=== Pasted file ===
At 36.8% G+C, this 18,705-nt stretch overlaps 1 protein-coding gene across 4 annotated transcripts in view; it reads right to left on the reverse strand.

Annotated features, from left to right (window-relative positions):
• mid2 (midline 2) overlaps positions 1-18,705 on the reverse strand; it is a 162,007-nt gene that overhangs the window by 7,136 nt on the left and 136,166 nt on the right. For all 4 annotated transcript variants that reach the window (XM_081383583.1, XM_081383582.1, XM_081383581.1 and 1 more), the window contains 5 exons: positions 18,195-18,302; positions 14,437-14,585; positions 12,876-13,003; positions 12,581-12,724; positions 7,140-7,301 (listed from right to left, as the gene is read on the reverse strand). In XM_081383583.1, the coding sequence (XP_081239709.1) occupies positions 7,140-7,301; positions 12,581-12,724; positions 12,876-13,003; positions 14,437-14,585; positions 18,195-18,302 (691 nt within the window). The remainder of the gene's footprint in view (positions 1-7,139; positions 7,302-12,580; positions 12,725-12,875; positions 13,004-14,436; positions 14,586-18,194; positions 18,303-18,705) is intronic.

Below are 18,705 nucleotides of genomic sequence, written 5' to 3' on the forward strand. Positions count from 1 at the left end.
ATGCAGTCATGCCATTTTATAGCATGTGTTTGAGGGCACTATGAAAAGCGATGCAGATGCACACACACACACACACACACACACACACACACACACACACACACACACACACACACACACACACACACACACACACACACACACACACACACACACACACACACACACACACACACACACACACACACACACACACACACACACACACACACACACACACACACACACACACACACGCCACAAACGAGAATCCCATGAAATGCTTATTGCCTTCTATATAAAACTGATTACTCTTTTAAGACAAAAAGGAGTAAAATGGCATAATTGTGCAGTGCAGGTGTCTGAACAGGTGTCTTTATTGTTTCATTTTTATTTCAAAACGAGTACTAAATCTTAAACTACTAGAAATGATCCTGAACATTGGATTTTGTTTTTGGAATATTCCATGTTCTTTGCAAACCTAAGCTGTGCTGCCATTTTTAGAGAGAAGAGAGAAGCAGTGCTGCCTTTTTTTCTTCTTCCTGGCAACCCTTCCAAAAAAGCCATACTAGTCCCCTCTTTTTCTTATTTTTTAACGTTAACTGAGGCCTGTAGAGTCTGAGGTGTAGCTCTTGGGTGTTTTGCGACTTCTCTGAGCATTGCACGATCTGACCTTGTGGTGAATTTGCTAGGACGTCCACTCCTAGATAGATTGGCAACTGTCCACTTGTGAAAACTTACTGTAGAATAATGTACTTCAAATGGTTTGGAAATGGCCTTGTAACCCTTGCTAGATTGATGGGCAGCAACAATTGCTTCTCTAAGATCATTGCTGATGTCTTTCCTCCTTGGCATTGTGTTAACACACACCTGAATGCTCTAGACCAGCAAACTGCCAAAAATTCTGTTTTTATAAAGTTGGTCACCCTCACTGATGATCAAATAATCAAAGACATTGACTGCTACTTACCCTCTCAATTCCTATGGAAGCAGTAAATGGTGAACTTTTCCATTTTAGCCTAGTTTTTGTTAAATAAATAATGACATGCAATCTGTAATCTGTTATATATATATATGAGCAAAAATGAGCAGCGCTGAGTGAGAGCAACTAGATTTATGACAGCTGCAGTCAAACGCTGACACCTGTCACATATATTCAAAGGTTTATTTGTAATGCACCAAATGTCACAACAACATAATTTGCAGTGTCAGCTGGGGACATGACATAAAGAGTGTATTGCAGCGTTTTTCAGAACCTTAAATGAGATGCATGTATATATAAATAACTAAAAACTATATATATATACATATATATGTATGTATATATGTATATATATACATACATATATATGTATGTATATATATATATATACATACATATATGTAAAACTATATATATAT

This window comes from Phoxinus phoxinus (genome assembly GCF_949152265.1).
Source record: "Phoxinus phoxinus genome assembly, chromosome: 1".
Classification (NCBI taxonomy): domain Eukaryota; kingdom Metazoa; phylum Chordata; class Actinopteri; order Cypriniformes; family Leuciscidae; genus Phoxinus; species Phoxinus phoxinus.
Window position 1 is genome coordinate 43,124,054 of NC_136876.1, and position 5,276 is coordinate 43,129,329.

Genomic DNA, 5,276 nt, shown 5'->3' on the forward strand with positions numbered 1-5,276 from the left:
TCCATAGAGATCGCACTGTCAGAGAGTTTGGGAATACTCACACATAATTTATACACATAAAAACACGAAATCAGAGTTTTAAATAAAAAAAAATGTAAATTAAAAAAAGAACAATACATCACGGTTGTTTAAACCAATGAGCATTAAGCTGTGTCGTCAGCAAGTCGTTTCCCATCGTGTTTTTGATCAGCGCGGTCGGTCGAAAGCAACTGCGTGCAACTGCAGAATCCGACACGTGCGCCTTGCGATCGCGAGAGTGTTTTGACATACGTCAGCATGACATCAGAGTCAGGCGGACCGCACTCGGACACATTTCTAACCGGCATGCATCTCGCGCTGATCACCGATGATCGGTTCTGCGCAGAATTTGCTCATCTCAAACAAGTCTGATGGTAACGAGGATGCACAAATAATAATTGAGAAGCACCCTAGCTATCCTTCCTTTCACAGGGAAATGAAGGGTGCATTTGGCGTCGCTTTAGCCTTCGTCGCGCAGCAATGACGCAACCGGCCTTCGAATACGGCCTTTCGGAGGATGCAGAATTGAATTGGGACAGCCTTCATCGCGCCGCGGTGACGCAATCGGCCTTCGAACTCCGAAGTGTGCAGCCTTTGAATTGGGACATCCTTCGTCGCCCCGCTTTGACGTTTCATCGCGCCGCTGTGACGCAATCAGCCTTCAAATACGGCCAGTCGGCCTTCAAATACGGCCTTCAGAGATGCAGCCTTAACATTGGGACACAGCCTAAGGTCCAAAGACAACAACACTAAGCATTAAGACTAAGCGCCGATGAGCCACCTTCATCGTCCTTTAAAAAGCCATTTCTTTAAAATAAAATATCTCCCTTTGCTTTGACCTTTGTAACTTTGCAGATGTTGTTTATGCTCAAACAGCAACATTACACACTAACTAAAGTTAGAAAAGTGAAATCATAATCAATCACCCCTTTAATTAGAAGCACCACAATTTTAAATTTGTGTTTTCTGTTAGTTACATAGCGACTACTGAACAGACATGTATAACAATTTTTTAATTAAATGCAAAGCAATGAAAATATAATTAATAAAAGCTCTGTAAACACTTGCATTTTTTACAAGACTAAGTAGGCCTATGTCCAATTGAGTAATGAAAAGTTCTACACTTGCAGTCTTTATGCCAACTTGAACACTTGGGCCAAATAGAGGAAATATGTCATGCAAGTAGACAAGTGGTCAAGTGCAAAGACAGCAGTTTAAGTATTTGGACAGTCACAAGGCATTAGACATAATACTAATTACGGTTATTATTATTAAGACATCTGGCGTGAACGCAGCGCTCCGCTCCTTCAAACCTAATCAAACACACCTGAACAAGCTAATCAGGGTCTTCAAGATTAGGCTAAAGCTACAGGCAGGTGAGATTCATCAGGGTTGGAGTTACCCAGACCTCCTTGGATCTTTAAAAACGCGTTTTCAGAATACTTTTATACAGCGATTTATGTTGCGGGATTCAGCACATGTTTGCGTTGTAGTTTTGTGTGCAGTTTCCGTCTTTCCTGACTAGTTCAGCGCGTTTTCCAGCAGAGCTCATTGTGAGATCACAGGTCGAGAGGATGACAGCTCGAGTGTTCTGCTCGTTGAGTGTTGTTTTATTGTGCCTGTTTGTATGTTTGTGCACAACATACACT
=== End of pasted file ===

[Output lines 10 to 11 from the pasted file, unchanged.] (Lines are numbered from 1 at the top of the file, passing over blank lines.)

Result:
Genomic DNA, 5,276 nt, shown 5'->3' on the forward strand with positions numbered 1-5,276 from the left:
TCCATAGAGATCGCACTGTCAGAGAGTTTGGGAATACTCACACATAATTTATACACATAAAAACACGAAATCAGAGTTTTAAATAAAAAAAAATGTAAATTAAAAAAAGAACAATACATCACGGTTGTTTAAACCAATGAGCATTAAGCTGTGTCGTCAGCAAGTCGTTTCCCATCGTGTTTTTGATCAGCGCGGTCGGTCGAAAGCAACTGCGTGCAACTGCAGAATCCGACACGTGCGCCTTGCGATCGCGAGAGTGTTTTGACATACGTCAGCATGACATCAGAGTCAGGCGGACCGCACTCGGACACATTTCTAACCGGCATGCATCTCGCGCTGATCACCGATGATCGGTTCTGCGCAGAATTTGCTCATCTCAAACAAGTCTGATGGTAACGAGGATGCACAAATAATAATTGAGAAGCACCCTAGCTATCCTTCCTTTCACAGGGAAATGAAGGGTGCATTTGGCGTCGCTTTAGCCTTCGTCGCGCAGCAATGACGCAACCGGCCTTCGAATACGGCCTTTCGGAGGATGCAGAATTGAATTGGGACAGCCTTCATCGCGCCGCGGTGACGCAATCGGCCTTCGAACTCCGAAGTGTGCAGCCTTTGAATTGGGACATCCTTCGTCGCCCCGCTTTGACGTTTCATCGCGCCGCTGTGACGCAATCAGCCTTCAAATACGGCCAGTCGGCCTTCAAATACGGCCTTCAGAGATGCAGCCTTAACATTGGGACACAGCCTAAGGTCCAAAGACAACAACACTAAGCATTAAGACTAAGCGCCGATGAGCCACCTTCATCGTCCTTTAAAAAGCCATTTCTTTAAAATAAAATATCTCCCTTTGCTTTGACCTTTGTAACTTTGCAGATGTTGTTTATGCTCAAACAGCAACATTACACACTAACTAAAGTTAGAAAAGTGAAATCATAATCAATCACCCCTTTAATTAGAAGCACCACAATTTTAAATTTGTGTTTTCTGTTAGTTACATAGCGACTACTGAACAGACATGTATAACAATTTTTTAATTAAATGCAAAGCAATGAAAATATAATTAATAAAAGCTCTGTAAACACTTGCATTTTTTACAAGACTAAGTAGGCCTATGTCCAATTGAGTAATGAAAAGTTCTACACTTGCAGTCTTTATGCCAACTTGAACACTTGGGCCAAATAGAGGAAATATGTCATGCAAGTAGACAAGTGGTCAAGTGCAAAGACAGCAGTTTAAGTATTTGGACAGTCACAAGGCATTAGACATAATACTAATTACGGTTATTATTATTAAGACATCTGGCGTGAACGCAGCGCTCCGCTCCTTCAAACCTAATCAAACACACCTGAACAAGCTAATCAGGGTCTTCAAGATTAGGCTAAAGCTACAGGCAGGTGAGATTCATCAGGGTTGGAGTTACCCAGACCTCCTTGGATCTTTAAAAACGCGTTTTCAGAATACTTTTATACAGCGATTTATGTTGCGGGATTCAGCACATGTTTGCGTTGTAGTTTTGTGTGCAGTTTCCGTCTTTCCTGACTAGTTCAGCGCGTTTTCCAGCAGAGCTCATTGTGAGATCACAGGTCGAGAGGATGACAGCTCGAGTGTTCTGCTCGTTGAGTGTTGTTTTATTGTGCCTGTTTGTATGTTTGTGCACAACATACACT